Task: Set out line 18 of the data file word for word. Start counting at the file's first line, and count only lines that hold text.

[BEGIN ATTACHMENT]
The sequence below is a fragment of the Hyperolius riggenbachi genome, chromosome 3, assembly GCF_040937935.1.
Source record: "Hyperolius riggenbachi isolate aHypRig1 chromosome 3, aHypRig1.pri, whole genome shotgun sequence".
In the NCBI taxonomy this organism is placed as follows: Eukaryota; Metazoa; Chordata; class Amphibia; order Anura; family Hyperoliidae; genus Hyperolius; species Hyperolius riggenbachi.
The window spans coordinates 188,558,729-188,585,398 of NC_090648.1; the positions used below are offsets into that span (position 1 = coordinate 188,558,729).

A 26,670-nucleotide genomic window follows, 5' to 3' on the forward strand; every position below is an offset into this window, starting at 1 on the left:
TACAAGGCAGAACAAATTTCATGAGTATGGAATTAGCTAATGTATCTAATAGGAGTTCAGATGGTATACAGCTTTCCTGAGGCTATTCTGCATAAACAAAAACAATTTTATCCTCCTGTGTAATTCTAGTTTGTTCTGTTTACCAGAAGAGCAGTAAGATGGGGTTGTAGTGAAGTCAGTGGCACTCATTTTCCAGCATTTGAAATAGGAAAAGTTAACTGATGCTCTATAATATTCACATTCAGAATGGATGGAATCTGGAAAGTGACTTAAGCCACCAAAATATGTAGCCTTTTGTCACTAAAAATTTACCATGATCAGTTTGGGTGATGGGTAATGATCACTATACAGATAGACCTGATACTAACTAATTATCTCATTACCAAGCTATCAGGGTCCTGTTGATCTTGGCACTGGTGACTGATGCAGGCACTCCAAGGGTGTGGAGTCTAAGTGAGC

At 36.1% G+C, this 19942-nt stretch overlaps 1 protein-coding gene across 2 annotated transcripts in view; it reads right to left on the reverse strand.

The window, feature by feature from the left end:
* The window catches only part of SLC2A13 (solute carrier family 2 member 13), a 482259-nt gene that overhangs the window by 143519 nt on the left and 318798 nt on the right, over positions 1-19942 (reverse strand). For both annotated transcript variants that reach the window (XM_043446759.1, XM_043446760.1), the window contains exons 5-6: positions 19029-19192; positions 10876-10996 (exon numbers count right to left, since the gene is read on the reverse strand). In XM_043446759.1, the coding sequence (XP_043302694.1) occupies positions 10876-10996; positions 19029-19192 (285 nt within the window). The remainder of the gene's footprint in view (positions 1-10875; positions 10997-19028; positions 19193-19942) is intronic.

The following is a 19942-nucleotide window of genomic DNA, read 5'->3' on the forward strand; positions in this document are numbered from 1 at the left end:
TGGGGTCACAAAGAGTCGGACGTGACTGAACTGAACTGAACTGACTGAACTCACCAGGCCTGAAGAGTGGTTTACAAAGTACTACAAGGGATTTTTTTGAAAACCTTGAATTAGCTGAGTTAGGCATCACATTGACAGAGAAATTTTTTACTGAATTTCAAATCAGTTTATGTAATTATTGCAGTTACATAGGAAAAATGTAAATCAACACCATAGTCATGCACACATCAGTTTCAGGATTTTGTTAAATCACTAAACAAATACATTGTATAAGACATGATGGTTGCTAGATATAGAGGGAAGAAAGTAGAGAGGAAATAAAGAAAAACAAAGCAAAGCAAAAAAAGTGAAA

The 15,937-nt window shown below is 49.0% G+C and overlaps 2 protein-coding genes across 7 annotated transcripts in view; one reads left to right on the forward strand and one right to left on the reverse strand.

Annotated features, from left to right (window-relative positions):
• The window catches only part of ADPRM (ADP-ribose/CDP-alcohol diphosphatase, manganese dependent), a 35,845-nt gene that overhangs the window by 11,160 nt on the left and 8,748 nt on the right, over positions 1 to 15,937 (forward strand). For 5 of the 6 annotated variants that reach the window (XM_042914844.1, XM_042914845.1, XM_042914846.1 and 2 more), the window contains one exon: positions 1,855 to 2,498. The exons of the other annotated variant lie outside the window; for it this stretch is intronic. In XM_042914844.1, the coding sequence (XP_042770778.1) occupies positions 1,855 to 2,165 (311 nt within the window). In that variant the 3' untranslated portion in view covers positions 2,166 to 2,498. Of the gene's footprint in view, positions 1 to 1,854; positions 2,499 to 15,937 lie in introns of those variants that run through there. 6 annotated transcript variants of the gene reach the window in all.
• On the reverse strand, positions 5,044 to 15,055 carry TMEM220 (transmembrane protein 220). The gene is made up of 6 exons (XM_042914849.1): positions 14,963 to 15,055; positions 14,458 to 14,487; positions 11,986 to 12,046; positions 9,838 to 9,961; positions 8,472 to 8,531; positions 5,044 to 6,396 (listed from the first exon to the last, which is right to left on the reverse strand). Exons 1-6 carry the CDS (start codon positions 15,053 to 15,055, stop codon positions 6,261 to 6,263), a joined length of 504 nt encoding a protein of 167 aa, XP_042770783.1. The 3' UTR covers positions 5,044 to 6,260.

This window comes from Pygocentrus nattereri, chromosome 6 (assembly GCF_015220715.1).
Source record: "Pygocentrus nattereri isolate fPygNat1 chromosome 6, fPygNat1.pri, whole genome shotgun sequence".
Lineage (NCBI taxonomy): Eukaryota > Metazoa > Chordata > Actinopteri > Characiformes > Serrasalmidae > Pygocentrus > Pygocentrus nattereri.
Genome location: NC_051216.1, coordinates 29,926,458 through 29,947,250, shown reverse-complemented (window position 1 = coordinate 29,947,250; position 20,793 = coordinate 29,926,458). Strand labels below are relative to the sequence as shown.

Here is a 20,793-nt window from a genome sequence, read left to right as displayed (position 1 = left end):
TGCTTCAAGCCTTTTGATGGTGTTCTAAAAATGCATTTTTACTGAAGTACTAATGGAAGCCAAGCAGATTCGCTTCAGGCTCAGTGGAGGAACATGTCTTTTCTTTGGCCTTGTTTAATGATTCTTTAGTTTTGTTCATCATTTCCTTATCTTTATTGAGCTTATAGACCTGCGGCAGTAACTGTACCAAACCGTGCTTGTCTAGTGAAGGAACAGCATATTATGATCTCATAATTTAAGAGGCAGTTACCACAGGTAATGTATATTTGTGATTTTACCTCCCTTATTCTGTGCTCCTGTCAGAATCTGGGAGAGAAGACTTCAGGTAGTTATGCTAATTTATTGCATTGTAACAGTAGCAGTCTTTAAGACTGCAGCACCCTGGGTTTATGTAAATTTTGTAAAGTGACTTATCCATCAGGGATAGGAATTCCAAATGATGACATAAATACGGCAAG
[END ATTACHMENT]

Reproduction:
Lineage (NCBI taxonomy): Eukaryota > Metazoa > Chordata > Actinopteri > Characiformes > Serrasalmidae > Pygocentrus > Pygocentrus nattereri.